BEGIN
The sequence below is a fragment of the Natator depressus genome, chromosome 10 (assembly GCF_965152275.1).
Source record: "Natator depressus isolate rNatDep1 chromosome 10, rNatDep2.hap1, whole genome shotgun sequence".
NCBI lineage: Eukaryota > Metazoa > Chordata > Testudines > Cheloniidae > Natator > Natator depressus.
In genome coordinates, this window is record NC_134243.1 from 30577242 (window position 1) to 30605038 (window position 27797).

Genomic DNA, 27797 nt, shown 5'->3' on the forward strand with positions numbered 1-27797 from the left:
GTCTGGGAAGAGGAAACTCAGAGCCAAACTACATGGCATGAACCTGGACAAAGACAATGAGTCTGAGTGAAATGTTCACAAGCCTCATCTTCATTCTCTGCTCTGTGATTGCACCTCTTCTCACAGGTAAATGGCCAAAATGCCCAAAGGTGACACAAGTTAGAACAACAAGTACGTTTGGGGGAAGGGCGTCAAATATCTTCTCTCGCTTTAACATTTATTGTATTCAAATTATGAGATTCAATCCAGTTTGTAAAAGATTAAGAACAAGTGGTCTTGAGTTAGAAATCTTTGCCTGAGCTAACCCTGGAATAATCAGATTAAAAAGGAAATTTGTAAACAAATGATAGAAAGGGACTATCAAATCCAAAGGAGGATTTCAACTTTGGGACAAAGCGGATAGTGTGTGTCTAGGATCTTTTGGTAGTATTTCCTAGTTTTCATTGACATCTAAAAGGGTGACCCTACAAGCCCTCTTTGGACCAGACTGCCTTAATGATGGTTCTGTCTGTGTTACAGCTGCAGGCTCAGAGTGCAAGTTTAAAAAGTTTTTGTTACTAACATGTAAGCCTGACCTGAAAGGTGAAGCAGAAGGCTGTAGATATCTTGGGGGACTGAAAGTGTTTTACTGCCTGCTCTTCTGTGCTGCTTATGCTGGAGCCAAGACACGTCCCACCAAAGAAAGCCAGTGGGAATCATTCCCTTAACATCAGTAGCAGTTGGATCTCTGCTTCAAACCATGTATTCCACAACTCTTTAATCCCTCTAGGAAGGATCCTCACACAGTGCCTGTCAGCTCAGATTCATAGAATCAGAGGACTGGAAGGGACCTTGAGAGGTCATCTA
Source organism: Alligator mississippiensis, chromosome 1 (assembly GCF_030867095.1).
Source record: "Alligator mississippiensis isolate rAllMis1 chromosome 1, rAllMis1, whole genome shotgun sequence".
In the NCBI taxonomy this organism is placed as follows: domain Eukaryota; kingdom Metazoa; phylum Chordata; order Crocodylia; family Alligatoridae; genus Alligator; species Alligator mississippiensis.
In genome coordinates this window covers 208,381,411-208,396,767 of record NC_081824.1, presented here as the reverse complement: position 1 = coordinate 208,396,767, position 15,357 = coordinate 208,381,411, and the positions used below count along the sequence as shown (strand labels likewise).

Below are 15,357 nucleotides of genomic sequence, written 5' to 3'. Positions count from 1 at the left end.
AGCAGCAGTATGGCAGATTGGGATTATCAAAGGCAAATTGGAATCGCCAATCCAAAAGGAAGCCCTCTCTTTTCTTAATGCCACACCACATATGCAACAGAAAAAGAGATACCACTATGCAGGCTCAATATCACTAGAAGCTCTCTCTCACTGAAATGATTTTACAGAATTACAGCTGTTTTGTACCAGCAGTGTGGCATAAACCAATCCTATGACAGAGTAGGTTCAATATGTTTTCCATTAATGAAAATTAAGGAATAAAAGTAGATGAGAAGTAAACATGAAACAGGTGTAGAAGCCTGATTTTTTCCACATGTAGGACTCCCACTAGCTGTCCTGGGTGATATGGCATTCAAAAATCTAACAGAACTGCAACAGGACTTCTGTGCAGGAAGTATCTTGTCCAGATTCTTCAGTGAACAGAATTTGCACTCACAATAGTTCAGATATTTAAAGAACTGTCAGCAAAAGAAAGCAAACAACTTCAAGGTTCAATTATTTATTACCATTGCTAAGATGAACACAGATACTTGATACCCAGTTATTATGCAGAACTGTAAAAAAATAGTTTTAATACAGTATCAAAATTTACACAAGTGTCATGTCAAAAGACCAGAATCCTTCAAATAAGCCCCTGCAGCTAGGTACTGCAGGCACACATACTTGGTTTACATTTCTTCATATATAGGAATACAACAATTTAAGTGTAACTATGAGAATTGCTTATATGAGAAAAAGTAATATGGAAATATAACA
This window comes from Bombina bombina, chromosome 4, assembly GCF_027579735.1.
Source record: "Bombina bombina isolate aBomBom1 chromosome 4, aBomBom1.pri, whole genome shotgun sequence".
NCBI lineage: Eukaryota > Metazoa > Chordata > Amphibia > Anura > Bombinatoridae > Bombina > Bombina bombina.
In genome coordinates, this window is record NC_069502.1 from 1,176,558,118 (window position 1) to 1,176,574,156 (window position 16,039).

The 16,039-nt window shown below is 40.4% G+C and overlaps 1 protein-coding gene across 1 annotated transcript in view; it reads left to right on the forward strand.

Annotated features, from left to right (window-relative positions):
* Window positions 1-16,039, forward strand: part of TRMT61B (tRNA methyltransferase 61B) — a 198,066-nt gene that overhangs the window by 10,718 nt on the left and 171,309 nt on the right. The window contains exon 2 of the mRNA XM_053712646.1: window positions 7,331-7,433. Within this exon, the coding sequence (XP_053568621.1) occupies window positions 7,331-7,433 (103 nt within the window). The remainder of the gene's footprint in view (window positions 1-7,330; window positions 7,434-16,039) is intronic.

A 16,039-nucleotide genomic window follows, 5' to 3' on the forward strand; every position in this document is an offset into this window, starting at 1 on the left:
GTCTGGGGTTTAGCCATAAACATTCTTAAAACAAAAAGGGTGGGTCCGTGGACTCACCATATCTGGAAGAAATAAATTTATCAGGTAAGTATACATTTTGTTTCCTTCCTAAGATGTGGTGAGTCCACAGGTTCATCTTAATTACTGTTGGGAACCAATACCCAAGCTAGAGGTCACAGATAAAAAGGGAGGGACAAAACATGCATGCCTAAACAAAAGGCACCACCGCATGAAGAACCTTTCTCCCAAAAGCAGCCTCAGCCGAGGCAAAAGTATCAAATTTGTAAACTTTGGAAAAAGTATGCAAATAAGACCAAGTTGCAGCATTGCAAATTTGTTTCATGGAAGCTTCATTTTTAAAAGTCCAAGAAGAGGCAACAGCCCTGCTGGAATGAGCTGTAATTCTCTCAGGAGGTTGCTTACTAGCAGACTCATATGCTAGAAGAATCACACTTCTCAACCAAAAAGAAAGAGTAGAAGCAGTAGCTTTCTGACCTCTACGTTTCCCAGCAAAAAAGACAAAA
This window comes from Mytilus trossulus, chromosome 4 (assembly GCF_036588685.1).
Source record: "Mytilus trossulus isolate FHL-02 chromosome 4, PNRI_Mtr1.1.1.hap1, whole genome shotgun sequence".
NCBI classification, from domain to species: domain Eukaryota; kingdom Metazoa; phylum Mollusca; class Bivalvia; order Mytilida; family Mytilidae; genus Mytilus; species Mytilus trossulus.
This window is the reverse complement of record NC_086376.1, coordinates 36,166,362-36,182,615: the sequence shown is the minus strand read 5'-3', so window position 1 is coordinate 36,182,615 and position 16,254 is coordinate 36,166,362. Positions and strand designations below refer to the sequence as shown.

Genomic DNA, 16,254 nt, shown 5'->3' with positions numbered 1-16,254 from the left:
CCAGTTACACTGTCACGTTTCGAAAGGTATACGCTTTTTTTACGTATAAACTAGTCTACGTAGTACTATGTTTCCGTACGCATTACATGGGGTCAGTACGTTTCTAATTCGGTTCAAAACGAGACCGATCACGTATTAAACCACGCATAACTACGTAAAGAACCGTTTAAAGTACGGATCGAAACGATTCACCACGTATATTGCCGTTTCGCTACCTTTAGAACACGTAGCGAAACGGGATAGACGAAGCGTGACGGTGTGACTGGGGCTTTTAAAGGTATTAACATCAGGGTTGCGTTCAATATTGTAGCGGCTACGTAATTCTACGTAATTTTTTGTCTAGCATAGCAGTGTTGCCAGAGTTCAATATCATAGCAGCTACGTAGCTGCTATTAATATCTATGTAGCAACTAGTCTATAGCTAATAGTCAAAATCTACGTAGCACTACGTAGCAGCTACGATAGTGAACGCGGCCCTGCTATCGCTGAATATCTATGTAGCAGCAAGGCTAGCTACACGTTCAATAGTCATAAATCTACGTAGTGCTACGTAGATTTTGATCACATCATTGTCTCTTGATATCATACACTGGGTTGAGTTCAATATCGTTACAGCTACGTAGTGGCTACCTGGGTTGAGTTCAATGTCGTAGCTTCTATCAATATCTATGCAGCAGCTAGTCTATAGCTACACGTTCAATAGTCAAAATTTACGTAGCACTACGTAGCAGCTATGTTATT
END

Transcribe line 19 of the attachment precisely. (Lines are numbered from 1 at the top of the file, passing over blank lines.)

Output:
* Window positions 1-16,039, forward strand: part of TRMT61B (tRNA methyltransferase 61B) — a 198,066-nt gene that overhangs the window by 10,718 nt on the left and 171,309 nt on the right. The window contains exon 2 of the mRNA XM_053712646.1: window positions 7,331-7,433. Within this exon, the coding sequence (XP_053568621.1) occupies window positions 7,331-7,433 (103 nt within the window). The remainder of the gene's footprint in view (window positions 1-7,330; window positions 7,434-16,039) is intronic.